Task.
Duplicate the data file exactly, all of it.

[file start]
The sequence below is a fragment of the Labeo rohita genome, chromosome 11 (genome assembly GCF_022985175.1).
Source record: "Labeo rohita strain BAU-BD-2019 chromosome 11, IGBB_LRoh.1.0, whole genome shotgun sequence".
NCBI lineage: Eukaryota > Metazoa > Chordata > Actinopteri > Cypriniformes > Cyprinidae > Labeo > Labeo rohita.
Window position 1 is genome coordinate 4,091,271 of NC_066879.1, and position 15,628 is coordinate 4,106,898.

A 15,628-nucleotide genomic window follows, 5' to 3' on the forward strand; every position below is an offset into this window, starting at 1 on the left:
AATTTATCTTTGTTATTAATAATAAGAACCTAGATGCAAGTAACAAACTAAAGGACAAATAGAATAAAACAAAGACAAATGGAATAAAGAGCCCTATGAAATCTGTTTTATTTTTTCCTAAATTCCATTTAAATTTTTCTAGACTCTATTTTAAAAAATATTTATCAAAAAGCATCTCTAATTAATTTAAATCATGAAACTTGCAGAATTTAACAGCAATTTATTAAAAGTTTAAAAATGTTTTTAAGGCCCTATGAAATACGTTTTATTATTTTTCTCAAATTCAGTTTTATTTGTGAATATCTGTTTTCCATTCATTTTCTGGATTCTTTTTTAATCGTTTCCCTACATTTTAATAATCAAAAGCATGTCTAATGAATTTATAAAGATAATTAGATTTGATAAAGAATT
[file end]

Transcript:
The sequence below is a fragment of the Labeo rohita genome, chromosome 11 (genome assembly GCF_022985175.1).
Source record: "Labeo rohita strain BAU-BD-2019 chromosome 11, IGBB_LRoh.1.0, whole genome shotgun sequence".
NCBI lineage: Eukaryota > Metazoa > Chordata > Actinopteri > Cypriniformes > Cyprinidae > Labeo > Labeo rohita.
Window position 1 is genome coordinate 4,091,271 of NC_066879.1, and position 15,628 is coordinate 4,106,898.

A 15,628-nucleotide genomic window follows, 5' to 3' on the forward strand; every position below is an offset into this window, starting at 1 on the left:
AATTTATCTTTGTTATTAATAATAAGAACCTAGATGCAAGTAACAAACTAAAGGACAAATAGAATAAAACAAAGACAAATGGAATAAAGAGCCCTATGAAATCTGTTTTATTTTTTCCTAAATTCCATTTAAATTTTTCTAGACTCTATTTTAAAAAATATTTATCAAAAAGCATCTCTAATTAATTTAAATCATGAAACTTGCAGAATTTAACAGCAATTTATTAAAAGTTTAAAAATGTTTTTAAGGCCCTATGAAATACGTTTTATTATTTTTCTCAAATTCAGTTTTATTTGTGAATATCTGTTTTCCATTCATTTTCTGGATTCTTTTTTAATCGTTTCCCTACATTTTAATAATCAAAAGCATGTCTAATGAATTTATAAAGATAATTAGATTTGATAAAGAATT